Vasomotor Symptoms, Cardiovascular Risk and the Role of Physical Activity in Midlife Women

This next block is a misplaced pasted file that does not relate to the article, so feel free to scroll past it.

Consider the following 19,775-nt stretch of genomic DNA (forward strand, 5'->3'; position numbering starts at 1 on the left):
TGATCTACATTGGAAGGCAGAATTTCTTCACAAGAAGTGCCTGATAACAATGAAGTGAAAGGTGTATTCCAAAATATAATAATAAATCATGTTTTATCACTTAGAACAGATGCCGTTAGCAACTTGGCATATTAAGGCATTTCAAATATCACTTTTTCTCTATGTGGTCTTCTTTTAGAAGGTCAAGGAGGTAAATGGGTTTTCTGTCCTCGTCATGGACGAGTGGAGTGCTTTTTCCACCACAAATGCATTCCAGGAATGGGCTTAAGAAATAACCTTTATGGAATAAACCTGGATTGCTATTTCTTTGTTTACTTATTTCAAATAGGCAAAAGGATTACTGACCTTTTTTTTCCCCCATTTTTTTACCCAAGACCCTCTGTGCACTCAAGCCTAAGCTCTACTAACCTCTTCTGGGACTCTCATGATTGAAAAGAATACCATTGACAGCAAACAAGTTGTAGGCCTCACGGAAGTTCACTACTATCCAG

Sammanfattning: Background: The menopausal transition is, for most women, accompanied by hot flushes and night sweats (i.e., vasomotor symptoms, VMS). VMS has been associated with a worsened cardiovascular risk profile, but whether VMS constitutes an independent risk marker for developing subclinical atherosclerotic cardiovascular disease (ASCVD) is still uncertain. Visceral adipose tissue (VAT) contributes more to systemic low-grade inflammation than abdominal subcutaneous adipose tissue (ASAT), enhancing atherosclerosis development. Physical activity is an effective behavioral strategy to maintain and improve cardiovascular health. Whether a resistance training intervention (RTI) could reduce low-grade inflammation and VAT volume in postmenopausal women with VMS remains unclear, and whether the RTI-associated effects could be maintained over time requires further investigation.Material and Methods: This thesis is based on three studies. Study 1 was conducted on a subset of participants from the cross-sectional population-based Swedish CArdioPulmonary BioImage Study (SCAPIS), including women 50-64 years of age. The women underwent comprehensive cardiovascular assessments and completed an extensive female-specific questionnaire. VMS was assessed on a 4-point scale. Subclinical ASCVD was detected via coronary computed tomography angiography (CCTA), computed tomography (CT), and carotid ultrasound. Study 2 is a sub-study of 65 postmenopausal women with VMS and low physical activity, randomized to either three days/week of an RTI or unchanged physical activity for 15 weeks. Women underwent anthropometric measurements, magnetic resonance imaging (MRI), and blood sampling at baseline and after 15 weeks. During the last followup contact in Study 2 after two years, 35 women agreed to attend an additional clinic visit to reevaluate cardiovascular risk markers, marking the inception of Study 3.Results: Of 2995 women included in Study 1, 14.2% reported severe VMS (n = 425), 18.1% moderate VMS (n = 543), and 67.7% no or mild VMS (n = 2027). Current or previous severe VMS, but not moderate VMS, was significantly associated with CCTA-detected coronary atherosclerosis, with odds ratio (OR) before and after multivariable adjustment 1.36, 95% confidence interval (CI) 1.08 – 1.72 and 1.33, 95% CI 1.02 – 1.72, respectively. This association was only present for >5 years durations of severe VMS or when the onset of severe VMS occurred before menopause. Adjustment for menopausal hormone therapy strengthened the association for women with severe VMS >5 years (OR 1.67, 95% CI 1.16 – 2.40). Women compliant with an RTI had compared to a control group (CG), decreased adiponectin (p < 0.01), ASAT (p < 0.01), VAT (p < 0.01), total abdominal adipose tissue (TAAT) (p < 0.01) and fat ratio (p <0.001). Furthermore, an RTI reduced moderate to severe VMS frequency to six months post-intervention compared to a CG, but did neither contribute to preserved cardiovascular health markers nor improved health-related quality of life (HRQoL) after two years compared to a CG.Conclusions: There is a need for extra vigilance regarding cardiovascular risk factors in the group of women suffering from severe VMS. Implementing a 15-week RTI in these women could counteract the VAT redistribution and alter the frequency of moderate to severe VMS with maintained effects up to six months.

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